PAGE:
>> Once installation is complete, leave “Run Rainmeter” checked and click “Finish”. Rainmeter ships with a single skin—Illustro—and enables four of its seven available widgets by default. In the center of the screen, you’ll see a Welcome panel with some information and links to further information, while three further widgets—Clock, System, and Disks—appear in the desktop’s top-right corner [Image A].
These widgets are all floating, so can be moved by dragging and dropping. They are made up of two basic elements: Measures, which gather information from various sources, and meters, which determine what the widget displays and its basic structure (including frames, backgrounds, images, charts, buttons, and so on).
>> Each widget provides a mixture of information and links to other elements—for example, not only does System display your current CPU, RAM, and SWAP usage, but if you click its heading, it opens Task Manager. Similarly, Disks displays the C and D drives, and clicking either opens the relevant drive in File Explorer.
>> Widgets can be moved around the screen simply by dragging and dropping, or you can right-click them to bring up a pop-up menu offering additional options. Choose “Manage skin” to bring up the “Manage Rainmeter” dialog [Image B], which is also accessible via Rainmeter’s Taskbar notification area icon. Here you’ll see you can precisely position the widget using exact coordinates, choose a different display to show it on, set its transparency level, and even use the “Position” drop-down menu to “layer” it in relation to other widgets and desktop elements.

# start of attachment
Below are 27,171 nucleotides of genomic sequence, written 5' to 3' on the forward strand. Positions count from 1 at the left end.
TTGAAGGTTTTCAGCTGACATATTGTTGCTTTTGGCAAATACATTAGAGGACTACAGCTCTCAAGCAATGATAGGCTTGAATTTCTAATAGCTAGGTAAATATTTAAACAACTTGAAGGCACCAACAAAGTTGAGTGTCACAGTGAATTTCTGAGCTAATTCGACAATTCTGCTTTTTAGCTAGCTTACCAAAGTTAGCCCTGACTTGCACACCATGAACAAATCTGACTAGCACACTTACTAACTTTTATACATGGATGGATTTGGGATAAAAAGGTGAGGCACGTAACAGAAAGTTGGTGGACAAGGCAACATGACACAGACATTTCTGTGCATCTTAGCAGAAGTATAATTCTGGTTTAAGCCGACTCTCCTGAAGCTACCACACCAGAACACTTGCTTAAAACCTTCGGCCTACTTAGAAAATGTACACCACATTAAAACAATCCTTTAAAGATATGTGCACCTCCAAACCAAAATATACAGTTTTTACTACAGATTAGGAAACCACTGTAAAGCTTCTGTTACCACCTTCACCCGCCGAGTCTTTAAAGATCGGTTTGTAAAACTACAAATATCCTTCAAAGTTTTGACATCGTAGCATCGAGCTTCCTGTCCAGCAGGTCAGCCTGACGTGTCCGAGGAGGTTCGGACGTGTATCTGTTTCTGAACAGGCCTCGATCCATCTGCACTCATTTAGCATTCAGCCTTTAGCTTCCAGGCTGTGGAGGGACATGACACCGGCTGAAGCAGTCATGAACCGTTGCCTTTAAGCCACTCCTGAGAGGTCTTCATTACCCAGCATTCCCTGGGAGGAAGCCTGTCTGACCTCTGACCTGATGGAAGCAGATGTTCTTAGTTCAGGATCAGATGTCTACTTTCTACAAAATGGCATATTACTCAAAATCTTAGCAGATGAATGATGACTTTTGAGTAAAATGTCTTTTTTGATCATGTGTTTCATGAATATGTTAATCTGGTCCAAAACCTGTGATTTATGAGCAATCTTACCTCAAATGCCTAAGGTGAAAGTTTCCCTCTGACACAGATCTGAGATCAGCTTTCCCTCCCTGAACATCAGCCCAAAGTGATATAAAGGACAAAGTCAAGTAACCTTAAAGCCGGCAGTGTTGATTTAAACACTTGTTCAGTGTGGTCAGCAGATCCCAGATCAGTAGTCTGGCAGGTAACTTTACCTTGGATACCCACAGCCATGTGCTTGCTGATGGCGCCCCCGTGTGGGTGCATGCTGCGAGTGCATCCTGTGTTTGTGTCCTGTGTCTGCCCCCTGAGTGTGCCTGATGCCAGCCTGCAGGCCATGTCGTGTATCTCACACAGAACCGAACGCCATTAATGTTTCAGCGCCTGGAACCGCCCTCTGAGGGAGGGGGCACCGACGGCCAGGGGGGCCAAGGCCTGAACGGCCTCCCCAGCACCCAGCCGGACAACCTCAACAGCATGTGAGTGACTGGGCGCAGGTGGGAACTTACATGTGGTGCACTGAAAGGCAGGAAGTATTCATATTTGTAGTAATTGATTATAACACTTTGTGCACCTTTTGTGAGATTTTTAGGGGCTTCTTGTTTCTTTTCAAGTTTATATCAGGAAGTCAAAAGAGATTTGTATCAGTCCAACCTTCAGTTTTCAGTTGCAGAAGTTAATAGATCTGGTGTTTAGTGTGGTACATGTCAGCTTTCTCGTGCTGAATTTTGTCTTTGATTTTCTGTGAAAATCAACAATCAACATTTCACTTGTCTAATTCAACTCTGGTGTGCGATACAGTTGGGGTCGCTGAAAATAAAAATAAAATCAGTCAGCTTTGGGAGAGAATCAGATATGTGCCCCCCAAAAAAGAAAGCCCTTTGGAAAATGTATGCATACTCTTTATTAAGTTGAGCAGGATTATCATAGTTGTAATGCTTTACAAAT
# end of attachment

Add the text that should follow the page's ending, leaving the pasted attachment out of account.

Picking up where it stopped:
>> The dialog lists all available widgets for the current skin, including those not yet visible. In the case of Illustro, there are additional widgets to display the state of your Recycle Bin, provide network stats, and offer a quick and easy way to search Google without leaving your desktop. Simply expand the relevant folder, select the. ini file, and click “Load” to show the widget; click “Unload” to remove any unwanted ones from the screen (or just right-click the widget and choose “Unload skin”).
You’ll notice an “Edit skin” option appears both on the pop-up menu and within the “Manage Rainmeter” dialog for each widget. Selecting this opens the widget’s underlying. ini file in your text editor—if nothing happens after clicking “Edit,” switch to the “Settings” tab, and verify the path to the Editor listed—change this to C:\Windows\System32\notepad.exe or click “…” to select your own text editor if necessary.
>> You’ll see the text file contains pretty much everything you need to know about the widget in question, and follows a logical format:
>> Choose one of the default widgets and you’ll see plenty of descriptive information to help you understand what keys do what [Image C], although much of it is selfexplanatory—for example, X and Y refer to coordinates, while W and H determine an element’s size, and Text is what you see on screen.